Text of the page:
Through my journey, there have been many ups/downs and challenges, but I am happy to be where I am and can face anything for the first time in my life with confidence. You see I love and accept myself for who I am; I am authentic, it was like wearing armour, once I did the work I didn’t care what others thought of me and no longer needed it. I came out at 63, my last challenge, the gay culture!!! I had felt like it was for the young and I was now an old queen… Wrong!!! I know I have a lot to offer and I am confident!! The journey is not over; I am learning daily, living in joy and in time I hope to meet that someone special.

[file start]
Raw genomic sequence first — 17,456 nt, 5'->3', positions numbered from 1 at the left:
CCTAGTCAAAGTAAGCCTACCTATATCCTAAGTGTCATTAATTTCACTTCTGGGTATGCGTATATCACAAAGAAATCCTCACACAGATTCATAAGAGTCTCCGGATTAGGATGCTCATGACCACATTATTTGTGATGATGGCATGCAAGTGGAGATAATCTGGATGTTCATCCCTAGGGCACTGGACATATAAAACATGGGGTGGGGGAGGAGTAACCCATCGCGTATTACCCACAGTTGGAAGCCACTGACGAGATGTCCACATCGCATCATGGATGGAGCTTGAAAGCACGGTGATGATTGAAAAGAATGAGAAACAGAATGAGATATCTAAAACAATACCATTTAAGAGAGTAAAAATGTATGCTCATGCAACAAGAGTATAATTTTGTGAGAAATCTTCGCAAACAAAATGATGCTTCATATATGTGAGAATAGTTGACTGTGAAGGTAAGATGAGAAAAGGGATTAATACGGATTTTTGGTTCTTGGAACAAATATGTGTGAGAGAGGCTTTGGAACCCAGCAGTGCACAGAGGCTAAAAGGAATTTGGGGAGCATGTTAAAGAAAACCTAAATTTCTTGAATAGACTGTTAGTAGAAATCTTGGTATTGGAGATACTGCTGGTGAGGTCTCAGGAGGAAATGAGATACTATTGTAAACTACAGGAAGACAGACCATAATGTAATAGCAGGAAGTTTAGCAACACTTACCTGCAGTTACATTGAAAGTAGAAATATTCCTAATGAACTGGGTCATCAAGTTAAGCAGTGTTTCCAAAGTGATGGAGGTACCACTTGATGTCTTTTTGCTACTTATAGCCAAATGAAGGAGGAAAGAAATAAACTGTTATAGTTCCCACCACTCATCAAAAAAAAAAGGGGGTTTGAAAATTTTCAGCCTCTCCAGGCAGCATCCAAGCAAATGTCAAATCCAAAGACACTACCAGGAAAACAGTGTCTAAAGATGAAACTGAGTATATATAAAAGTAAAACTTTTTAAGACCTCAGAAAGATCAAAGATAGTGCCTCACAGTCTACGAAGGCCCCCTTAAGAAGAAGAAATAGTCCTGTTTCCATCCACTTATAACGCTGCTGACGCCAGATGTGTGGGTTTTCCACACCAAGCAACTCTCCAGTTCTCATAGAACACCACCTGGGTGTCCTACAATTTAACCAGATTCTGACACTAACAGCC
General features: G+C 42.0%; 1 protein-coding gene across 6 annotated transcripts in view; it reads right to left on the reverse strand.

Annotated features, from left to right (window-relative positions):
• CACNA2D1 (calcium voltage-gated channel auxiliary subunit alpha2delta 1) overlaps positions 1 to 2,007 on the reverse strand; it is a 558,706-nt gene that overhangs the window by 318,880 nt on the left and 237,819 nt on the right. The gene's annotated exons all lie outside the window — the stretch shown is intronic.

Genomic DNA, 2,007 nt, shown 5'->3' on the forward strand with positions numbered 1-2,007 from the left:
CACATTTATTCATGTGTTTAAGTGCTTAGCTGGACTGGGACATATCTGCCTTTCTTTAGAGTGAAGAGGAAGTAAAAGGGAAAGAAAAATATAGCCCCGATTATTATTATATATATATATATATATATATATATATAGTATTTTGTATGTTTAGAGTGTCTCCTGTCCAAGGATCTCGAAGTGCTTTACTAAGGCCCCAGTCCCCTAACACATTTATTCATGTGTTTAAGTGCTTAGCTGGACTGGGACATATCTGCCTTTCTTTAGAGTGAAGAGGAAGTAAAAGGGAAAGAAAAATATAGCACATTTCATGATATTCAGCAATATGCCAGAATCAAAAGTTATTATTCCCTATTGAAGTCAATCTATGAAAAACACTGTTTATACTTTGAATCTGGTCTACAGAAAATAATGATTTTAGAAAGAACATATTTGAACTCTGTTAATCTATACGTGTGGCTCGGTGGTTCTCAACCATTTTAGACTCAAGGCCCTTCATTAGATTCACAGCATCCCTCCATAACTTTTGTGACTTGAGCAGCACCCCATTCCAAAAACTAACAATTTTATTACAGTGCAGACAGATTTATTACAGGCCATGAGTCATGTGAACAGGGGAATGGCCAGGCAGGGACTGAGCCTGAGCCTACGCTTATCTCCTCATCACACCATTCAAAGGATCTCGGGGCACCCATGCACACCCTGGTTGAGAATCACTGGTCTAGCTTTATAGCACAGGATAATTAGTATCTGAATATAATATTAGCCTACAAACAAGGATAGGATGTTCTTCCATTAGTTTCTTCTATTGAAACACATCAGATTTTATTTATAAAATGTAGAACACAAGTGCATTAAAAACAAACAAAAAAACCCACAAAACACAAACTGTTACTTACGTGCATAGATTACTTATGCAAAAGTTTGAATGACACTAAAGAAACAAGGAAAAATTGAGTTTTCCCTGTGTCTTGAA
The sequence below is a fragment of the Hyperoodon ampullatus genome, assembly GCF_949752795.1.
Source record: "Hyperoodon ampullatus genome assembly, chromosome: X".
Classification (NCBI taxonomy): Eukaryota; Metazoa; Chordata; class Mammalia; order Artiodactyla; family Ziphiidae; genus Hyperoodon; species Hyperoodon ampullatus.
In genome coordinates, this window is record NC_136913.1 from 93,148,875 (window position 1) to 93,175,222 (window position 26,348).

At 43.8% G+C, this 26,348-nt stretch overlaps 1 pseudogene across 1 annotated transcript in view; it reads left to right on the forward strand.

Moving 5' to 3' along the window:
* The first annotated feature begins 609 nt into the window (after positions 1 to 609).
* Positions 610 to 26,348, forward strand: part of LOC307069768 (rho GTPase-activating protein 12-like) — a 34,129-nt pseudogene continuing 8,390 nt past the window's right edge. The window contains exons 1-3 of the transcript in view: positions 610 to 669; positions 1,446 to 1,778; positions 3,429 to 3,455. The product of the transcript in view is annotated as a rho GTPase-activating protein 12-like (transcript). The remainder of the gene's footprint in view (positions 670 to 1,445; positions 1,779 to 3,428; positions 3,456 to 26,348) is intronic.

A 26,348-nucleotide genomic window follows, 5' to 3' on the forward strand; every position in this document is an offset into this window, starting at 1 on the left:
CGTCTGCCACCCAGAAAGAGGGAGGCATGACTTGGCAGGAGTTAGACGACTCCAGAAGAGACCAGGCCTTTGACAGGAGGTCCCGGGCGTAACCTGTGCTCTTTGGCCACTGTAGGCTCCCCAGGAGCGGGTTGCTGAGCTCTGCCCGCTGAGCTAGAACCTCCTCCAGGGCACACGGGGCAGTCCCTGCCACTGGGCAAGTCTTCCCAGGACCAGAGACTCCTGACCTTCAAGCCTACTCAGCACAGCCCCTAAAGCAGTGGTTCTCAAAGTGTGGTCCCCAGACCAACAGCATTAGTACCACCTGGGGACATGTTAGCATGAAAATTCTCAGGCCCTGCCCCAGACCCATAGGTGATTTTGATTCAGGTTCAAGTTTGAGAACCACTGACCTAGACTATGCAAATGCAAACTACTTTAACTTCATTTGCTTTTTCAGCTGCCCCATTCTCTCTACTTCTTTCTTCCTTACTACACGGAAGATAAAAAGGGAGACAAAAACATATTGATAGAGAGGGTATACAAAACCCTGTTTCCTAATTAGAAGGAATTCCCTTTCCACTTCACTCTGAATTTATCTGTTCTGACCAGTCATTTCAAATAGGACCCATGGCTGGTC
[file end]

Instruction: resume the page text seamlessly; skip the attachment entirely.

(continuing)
I believe it is through telling our stories that we connect and understand each other, we are all human and it is our humanity that we have in common. Thank you for letting me share my story I know this project has the power to connect us all, I feel privileged to be a small part of it.